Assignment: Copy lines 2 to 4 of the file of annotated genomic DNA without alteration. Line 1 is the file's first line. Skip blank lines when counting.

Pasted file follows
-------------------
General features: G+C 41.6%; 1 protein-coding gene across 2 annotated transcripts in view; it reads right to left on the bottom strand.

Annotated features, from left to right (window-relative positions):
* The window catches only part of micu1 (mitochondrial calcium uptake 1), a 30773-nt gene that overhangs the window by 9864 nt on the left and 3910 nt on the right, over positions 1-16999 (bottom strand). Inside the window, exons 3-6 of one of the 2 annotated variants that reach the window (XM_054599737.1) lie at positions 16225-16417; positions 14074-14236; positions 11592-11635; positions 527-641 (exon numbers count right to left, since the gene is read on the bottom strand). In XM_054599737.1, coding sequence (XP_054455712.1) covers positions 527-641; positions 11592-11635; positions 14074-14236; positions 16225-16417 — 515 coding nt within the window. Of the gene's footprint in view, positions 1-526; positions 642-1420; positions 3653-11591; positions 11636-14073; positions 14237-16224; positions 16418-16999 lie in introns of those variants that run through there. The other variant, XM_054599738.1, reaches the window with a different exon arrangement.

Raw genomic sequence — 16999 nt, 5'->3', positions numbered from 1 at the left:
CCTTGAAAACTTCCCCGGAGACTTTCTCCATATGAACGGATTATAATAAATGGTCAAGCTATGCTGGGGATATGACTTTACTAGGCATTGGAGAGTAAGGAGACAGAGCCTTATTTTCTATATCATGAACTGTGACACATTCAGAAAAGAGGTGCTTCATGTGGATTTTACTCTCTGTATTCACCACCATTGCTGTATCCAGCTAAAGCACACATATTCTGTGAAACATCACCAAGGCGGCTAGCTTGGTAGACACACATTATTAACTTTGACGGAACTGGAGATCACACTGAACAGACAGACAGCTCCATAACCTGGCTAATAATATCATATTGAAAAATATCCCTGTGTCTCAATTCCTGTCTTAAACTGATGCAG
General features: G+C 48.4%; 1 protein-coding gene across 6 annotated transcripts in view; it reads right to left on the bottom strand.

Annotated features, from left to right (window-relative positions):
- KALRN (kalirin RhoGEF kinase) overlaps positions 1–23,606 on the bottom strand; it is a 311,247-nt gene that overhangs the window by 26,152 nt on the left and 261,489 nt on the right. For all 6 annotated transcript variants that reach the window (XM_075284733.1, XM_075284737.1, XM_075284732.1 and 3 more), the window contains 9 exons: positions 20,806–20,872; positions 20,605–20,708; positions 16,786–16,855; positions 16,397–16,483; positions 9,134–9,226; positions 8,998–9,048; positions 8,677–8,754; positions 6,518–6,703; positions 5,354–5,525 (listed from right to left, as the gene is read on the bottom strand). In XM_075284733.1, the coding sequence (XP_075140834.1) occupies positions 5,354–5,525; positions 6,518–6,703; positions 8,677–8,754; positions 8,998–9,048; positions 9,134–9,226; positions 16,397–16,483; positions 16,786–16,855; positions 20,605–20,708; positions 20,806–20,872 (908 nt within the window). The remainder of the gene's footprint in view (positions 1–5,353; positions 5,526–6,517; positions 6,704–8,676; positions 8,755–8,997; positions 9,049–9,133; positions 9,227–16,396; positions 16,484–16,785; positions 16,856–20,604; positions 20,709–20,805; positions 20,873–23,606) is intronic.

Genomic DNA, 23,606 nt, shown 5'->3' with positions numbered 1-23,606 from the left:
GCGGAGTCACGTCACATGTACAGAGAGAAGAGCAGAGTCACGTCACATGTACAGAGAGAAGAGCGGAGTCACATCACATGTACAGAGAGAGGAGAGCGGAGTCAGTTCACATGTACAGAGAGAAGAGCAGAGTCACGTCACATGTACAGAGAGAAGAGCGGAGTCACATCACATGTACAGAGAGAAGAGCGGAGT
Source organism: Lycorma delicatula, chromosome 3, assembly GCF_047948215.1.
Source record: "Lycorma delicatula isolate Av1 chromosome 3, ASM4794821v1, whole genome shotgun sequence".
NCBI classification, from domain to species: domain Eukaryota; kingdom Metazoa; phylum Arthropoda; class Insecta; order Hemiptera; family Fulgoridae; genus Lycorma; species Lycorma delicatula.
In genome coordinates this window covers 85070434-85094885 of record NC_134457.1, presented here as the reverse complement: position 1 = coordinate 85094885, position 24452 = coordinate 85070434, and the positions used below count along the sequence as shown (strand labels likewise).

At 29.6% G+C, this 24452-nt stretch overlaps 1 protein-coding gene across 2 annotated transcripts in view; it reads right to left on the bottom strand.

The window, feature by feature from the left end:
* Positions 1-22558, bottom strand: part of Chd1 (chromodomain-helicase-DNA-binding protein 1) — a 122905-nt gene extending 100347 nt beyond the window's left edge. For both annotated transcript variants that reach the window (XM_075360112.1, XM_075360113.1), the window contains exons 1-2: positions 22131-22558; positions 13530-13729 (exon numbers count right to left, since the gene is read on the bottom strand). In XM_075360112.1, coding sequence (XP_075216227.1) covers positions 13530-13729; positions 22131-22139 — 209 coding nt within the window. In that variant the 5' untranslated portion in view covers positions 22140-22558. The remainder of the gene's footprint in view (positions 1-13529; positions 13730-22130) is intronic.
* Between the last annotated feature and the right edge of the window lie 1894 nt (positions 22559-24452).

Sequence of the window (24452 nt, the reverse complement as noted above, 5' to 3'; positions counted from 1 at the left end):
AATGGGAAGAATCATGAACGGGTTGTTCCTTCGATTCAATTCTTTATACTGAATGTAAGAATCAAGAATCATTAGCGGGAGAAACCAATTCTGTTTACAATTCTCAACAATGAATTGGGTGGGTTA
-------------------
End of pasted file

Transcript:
Annotated features, from left to right (window-relative positions):
* The window catches only part of micu1 (mitochondrial calcium uptake 1), a 30773-nt gene that overhangs the window by 9864 nt on the left and 3910 nt on the right, over positions 1-16999 (bottom strand). Inside the window, exons 3-6 of one of the 2 annotated variants that reach the window (XM_054599737.1) lie at positions 16225-16417; positions 14074-14236; positions 11592-11635; positions 527-641 (exon numbers count right to left, since the gene is read on the bottom strand). In XM_054599737.1, coding sequence (XP_054455712.1) covers positions 527-641; positions 11592-11635; positions 14074-14236; positions 16225-16417 — 515 coding nt within the window. Of the gene's footprint in view, positions 1-526; positions 642-1420; positions 3653-11591; positions 11636-14073; positions 14237-16224; positions 16418-16999 lie in introns of those variants that run through there. The other variant, XM_054599738.1, reaches the window with a different exon arrangement.

Raw genomic sequence — 16999 nt, 5'->3', positions numbered from 1 at the left: